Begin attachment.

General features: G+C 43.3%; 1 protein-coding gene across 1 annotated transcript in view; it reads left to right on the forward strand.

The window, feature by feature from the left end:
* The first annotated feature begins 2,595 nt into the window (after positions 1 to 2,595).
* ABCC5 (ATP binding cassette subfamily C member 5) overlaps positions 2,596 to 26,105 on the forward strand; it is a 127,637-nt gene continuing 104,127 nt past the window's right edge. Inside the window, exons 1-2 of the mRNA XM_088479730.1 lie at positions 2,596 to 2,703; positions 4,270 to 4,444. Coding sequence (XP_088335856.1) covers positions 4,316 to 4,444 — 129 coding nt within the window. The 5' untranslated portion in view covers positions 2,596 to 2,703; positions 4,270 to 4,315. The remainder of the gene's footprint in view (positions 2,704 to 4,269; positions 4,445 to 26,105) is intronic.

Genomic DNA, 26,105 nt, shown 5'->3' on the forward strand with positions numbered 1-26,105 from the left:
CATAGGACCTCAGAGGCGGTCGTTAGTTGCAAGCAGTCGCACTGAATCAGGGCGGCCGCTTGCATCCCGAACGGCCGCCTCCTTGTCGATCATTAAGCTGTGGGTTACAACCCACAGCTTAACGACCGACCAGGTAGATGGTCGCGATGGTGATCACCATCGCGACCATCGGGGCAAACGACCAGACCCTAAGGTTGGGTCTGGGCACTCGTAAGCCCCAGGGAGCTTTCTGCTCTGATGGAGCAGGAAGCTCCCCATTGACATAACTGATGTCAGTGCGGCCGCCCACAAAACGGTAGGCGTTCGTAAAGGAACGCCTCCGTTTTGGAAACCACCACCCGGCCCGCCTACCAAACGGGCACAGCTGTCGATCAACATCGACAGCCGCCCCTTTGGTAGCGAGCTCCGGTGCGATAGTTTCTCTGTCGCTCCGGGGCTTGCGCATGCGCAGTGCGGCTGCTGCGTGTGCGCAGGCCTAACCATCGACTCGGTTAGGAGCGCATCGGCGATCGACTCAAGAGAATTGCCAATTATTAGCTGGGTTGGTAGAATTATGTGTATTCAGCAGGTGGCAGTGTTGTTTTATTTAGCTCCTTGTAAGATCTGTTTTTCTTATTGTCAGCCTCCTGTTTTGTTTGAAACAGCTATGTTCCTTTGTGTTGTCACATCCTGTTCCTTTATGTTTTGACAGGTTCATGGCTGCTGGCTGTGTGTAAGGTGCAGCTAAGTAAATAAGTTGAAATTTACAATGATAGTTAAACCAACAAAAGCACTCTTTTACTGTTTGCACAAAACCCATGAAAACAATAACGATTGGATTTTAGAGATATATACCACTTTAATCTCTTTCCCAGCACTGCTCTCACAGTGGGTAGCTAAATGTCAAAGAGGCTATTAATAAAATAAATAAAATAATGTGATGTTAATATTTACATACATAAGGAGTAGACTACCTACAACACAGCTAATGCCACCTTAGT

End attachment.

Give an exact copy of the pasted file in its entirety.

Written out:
General features: G+C 43.3%; 1 protein-coding gene across 1 annotated transcript in view; it reads left to right on the forward strand.

The window, feature by feature from the left end:
* The first annotated feature begins 2,595 nt into the window (after positions 1 to 2,595).
* ABCC5 (ATP binding cassette subfamily C member 5) overlaps positions 2,596 to 26,105 on the forward strand; it is a 127,637-nt gene continuing 104,127 nt past the window's right edge. Inside the window, exons 1-2 of the mRNA XM_088479730.1 lie at positions 2,596 to 2,703; positions 4,270 to 4,444. Coding sequence (XP_088335856.1) covers positions 4,316 to 4,444 — 129 coding nt within the window. The 5' untranslated portion in view covers positions 2,596 to 2,703; positions 4,270 to 4,315. The remainder of the gene's footprint in view (positions 2,704 to 4,269; positions 4,445 to 26,105) is intronic.

Genomic DNA, 26,105 nt, shown 5'->3' on the forward strand with positions numbered 1-26,105 from the left:
CATAGGACCTCAGAGGCGGTCGTTAGTTGCAAGCAGTCGCACTGAATCAGGGCGGCCGCTTGCATCCCGAACGGCCGCCTCCTTGTCGATCATTAAGCTGTGGGTTACAACCCACAGCTTAACGACCGACCAGGTAGATGGTCGCGATGGTGATCACCATCGCGACCATCGGGGCAAACGACCAGACCCTAAGGTTGGGTCTGGGCACTCGTAAGCCCCAGGGAGCTTTCTGCTCTGATGGAGCAGGAAGCTCCCCATTGACATAACTGATGTCAGTGCGGCCGCCCACAAAACGGTAGGCGTTCGTAAAGGAACGCCTCCGTTTTGGAAACCACCACCCGGCCCGCCTACCAAACGGGCACAGCTGTCGATCAACATCGACAGCCGCCCCTTTGGTAGCGAGCTCCGGTGCGATAGTTTCTCTGTCGCTCCGGGGCTTGCGCATGCGCAGTGCGGCTGCTGCGTGTGCGCAGGCCTAACCATCGACTCGGTTAGGAGCGCATCGGCGATCGACTCAAGAGAATTGCCAATTATTAGCTGGGTTGGTAGAATTATGTGTATTCAGCAGGTGGCAGTGTTGTTTTATTTAGCTCCTTGTAAGATCTGTTTTTCTTATTGTCAGCCTCCTGTTTTGTTTGAAACAGCTATGTTCCTTTGTGTTGTCACATCCTGTTCCTTTATGTTTTGACAGGTTCATGGCTGCTGGCTGTGTGTAAGGTGCAGCTAAGTAAATAAGTTGAAATTTACAATGATAGTTAAACCAACAAAAGCACTCTTTTACTGTTTGCACAAAACCCATGAAAACAATAACGATTGGATTTTAGAGATATATACCACTTTAATCTCTTTCCCAGCACTGCTCTCACAGTGGGTAGCTAAATGTCAAAGAGGCTATTAATAAAATAAATAAAATAATGTGATGTTAATATTTACATACATAAGGAGTAGACTACCTACAACACAGCTAATGCCACCTTAGT